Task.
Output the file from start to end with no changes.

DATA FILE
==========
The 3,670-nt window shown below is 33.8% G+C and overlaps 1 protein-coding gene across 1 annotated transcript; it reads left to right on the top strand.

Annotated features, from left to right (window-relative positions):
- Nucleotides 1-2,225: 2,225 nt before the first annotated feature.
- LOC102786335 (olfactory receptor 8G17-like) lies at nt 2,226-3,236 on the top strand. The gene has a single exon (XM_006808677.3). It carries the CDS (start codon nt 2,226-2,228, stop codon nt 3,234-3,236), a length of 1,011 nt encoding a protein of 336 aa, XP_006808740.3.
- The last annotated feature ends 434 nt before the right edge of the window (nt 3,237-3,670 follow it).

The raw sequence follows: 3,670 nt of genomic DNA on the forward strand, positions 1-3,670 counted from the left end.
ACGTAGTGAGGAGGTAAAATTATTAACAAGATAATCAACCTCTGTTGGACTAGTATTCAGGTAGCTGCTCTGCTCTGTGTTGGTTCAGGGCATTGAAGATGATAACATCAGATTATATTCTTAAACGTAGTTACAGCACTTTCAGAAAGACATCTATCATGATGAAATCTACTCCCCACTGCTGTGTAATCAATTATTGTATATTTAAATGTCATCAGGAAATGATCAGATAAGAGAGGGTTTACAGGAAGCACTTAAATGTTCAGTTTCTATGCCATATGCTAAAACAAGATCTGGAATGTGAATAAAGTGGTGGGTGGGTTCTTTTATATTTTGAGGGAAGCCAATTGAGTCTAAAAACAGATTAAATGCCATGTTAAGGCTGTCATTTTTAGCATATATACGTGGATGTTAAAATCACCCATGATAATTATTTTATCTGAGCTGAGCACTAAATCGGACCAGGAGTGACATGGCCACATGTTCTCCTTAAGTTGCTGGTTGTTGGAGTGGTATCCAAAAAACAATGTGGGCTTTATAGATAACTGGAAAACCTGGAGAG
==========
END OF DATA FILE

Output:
The 3,670-nt window shown below is 33.8% G+C and overlaps 1 protein-coding gene across 1 annotated transcript; it reads left to right on the top strand.

Annotated features, from left to right (window-relative positions):
- Nucleotides 1-2,225: 2,225 nt before the first annotated feature.
- LOC102786335 (olfactory receptor 8G17-like) lies at nt 2,226-3,236 on the top strand. The gene has a single exon (XM_006808677.3). It carries the CDS (start codon nt 2,226-2,228, stop codon nt 3,234-3,236), a length of 1,011 nt encoding a protein of 336 aa, XP_006808740.3.
- The last annotated feature ends 434 nt before the right edge of the window (nt 3,237-3,670 follow it).

The raw sequence follows: 3,670 nt of genomic DNA on the forward strand, positions 1-3,670 counted from the left end.
ACGTAGTGAGGAGGTAAAATTATTAACAAGATAATCAACCTCTGTTGGACTAGTATTCAGGTAGCTGCTCTGCTCTGTGTTGGTTCAGGGCATTGAAGATGATAACATCAGATTATATTCTTAAACGTAGTTACAGCACTTTCAGAAAGACATCTATCATGATGAAATCTACTCCCCACTGCTGTGTAATCAATTATTGTATATTTAAATGTCATCAGGAAATGATCAGATAAGAGAGGGTTTACAGGAAGCACTTAAATGTTCAGTTTCTATGCCATATGCTAAAACAAGATCTGGAATGTGAATAAAGTGGTGGGTGGGTTCTTTTATATTTTGAGGGAAGCCAATTGAGTCTAAAAACAGATTAAATGCCATGTTAAGGCTGTCATTTTTAGCATATATACGTGGATGTTAAAATCACCCATGATAATTATTTTATCTGAGCTGAGCACTAAATCGGACCAGGAGTGACATGGCCACATGTTCTCCTTAAGTTGCTGGTTGTTGGAGTGGTATCCAAAAAACAATGTGGGCTTTATAGATAACTGGAAAACCTGGAGAG